Surgical technologists typically do the following:
Before an operation, surgical technologists prepare the operating room by setting up surgical instruments and equipment. They prepare sterile solutions and medications used in surgery and check that all surgical equipment is working properly. Surgical technologists also bring patients to the operating room and get them ready for surgery by positioning them on the table, covering them with sterile drapes, and washing and disinfecting incision sites. And they help the surgical team put on sterile gowns.
During an operation, surgical technologists pass the sterile instruments and supplies to surgeons and first assistants. They might hold retractors, hold internal organs in place during the procedure, or set up robotic surgical equipment. Technologists also may handle specimens taken for laboratory analysis.
After the operation is complete, surgical technologists may apply bandages and other dressings to the incision site. They may also transfer patients to recovery rooms and restock operating rooms after a procedure.
Surgical first assistants have a hands-on role, directly assisting surgeons during a procedure. For example, they may help to suction the incision site or suture a wound.
Surgical technologists typically need a diploma, certificate, or associate’s degree from an accredited surgical technology program. Many community colleges and vocational schools, as well as some universities and hospitals, offer accredited programs that range in length from several months to 2 years.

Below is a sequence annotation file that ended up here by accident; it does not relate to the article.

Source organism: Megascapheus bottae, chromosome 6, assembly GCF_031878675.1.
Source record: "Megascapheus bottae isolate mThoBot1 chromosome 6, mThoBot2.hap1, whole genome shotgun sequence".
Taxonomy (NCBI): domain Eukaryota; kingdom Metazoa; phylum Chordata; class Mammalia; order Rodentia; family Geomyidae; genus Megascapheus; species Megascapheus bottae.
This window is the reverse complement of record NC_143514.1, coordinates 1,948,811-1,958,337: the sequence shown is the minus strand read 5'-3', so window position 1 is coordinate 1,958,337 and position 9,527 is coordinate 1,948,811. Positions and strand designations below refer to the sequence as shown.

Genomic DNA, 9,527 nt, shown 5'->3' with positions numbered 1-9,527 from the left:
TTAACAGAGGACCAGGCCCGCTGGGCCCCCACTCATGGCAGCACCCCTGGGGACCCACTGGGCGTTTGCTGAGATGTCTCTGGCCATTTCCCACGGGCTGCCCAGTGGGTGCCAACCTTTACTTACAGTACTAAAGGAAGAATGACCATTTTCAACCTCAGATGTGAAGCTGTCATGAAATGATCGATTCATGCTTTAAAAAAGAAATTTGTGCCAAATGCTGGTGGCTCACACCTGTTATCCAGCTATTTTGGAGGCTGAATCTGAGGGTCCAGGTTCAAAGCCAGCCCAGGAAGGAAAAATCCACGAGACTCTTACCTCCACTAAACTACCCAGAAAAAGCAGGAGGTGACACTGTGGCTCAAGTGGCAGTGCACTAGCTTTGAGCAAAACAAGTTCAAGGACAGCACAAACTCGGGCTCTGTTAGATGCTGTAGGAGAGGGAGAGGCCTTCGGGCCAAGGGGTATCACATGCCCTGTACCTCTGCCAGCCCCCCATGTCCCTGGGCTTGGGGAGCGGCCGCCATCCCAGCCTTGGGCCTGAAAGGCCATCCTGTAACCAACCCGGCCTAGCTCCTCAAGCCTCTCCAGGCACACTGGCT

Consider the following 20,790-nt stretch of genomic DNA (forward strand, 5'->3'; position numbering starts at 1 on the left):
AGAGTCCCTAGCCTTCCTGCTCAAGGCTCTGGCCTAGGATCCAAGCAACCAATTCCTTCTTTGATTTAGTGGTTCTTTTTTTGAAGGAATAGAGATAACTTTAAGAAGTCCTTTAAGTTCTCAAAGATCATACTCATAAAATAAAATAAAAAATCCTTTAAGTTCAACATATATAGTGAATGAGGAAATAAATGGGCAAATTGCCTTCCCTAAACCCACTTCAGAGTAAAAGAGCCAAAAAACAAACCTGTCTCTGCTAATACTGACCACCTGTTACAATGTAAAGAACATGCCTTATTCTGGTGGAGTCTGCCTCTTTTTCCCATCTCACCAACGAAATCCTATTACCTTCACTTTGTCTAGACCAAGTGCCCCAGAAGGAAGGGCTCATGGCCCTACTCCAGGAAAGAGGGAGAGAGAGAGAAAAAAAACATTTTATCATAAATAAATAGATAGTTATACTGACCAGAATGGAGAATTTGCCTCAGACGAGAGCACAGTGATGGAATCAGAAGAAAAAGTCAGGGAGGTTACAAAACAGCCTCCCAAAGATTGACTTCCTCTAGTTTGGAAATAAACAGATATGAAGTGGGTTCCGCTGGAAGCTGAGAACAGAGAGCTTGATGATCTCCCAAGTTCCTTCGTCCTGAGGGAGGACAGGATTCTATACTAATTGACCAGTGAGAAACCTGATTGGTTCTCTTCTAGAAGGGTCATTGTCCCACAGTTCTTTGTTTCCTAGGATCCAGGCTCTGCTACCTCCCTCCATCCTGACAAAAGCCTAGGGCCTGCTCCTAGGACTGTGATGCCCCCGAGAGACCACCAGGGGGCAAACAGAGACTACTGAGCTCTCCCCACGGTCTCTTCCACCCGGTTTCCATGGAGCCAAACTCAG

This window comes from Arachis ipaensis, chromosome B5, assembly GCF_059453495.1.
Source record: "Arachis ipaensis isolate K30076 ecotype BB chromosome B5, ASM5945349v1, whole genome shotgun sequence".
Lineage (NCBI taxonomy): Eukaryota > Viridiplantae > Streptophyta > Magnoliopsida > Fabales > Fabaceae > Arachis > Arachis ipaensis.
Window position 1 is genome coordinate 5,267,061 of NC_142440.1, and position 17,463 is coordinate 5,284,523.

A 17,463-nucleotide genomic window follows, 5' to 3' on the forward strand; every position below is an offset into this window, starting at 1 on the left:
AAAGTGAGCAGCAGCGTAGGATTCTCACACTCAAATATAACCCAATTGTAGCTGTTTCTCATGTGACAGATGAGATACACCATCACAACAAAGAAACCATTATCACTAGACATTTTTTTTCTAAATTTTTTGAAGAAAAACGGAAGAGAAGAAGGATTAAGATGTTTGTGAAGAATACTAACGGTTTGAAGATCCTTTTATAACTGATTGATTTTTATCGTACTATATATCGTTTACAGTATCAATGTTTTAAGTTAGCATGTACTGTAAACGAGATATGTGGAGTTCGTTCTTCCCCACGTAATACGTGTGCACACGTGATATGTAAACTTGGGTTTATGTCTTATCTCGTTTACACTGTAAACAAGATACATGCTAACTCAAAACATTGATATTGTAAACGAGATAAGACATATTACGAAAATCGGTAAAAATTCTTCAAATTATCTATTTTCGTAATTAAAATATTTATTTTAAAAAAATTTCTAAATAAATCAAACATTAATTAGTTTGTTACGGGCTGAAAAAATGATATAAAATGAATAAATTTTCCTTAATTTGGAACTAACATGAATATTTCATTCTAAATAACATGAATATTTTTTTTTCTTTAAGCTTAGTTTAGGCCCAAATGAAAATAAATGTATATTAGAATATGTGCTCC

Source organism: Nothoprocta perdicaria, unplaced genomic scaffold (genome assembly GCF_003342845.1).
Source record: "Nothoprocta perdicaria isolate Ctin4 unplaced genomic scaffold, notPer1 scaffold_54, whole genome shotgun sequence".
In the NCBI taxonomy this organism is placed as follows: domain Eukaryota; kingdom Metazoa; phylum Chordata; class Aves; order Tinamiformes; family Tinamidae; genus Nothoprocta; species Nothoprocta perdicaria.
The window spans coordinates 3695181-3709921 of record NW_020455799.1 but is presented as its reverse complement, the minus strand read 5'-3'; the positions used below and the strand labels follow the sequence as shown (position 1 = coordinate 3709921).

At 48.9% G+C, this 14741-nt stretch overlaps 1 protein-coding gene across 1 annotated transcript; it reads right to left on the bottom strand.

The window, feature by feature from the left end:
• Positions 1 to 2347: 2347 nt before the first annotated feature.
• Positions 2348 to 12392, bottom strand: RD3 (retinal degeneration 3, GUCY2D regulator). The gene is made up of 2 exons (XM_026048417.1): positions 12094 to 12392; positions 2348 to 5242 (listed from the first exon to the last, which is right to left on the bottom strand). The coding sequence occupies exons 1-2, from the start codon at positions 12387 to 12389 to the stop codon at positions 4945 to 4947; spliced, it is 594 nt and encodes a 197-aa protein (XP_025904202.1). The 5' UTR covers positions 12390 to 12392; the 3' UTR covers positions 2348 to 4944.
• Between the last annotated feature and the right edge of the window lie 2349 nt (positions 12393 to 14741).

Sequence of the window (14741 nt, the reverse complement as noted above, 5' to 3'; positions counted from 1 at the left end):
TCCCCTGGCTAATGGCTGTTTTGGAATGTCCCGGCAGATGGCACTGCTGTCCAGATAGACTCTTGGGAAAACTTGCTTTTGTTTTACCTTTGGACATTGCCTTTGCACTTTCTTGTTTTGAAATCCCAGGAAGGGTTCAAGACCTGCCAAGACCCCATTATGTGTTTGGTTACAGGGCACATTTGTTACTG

Surgical technology education includes courses such as anatomy, microbiology, and physiology. They also learn about the care and safety of patients, sterilization techniques, how to set up technical or robotic equipment, and preventing and controlling infections. In addition to classroom study, students gain hands-on experience in supervised clinical settings.
Surgical first assistants may complete a formal education program in surgical assisting. Others may work as surgical technologists and receive additional on-the-job training to become first assistants.
There are about 500 surgical technologist programs accredited by the Commission on Accreditation of Allied Health Education Programs (CAAHEP).
Certification may be beneficial for finding a job. Surgical technologists may earn certification through credentialing organizations.
Certification through the National Board of Surgical Technology and Surgical Assisting allows the use of the title “Certified Surgical Technologist (CST).” Certification typically requires completing an accredited formal education program or military training program and passing an exam.
Certification through the National Center for Competency Testing allows the use of the title “Tech in Surgery – Certified or TS-C (NCCT).” Applicants may qualify through formal education, military training, or work experience. All require documenting critical skills and passing an exam.
Both certifications require surgical technologists to complete continuing education to maintain their certification.
In addition, many jobs require technologists to become certified in CPR or basic life support (BLS), or both.
A small number of states have regulations governing the work of surgical technologists or surgical first assistants, or both.
The National Board of Surgical Technology and Surgical Assisting, the National Commission for the Certification of Surgical Assistants, and the American Board of Surgical Assistants offer certification for surgical first assistants.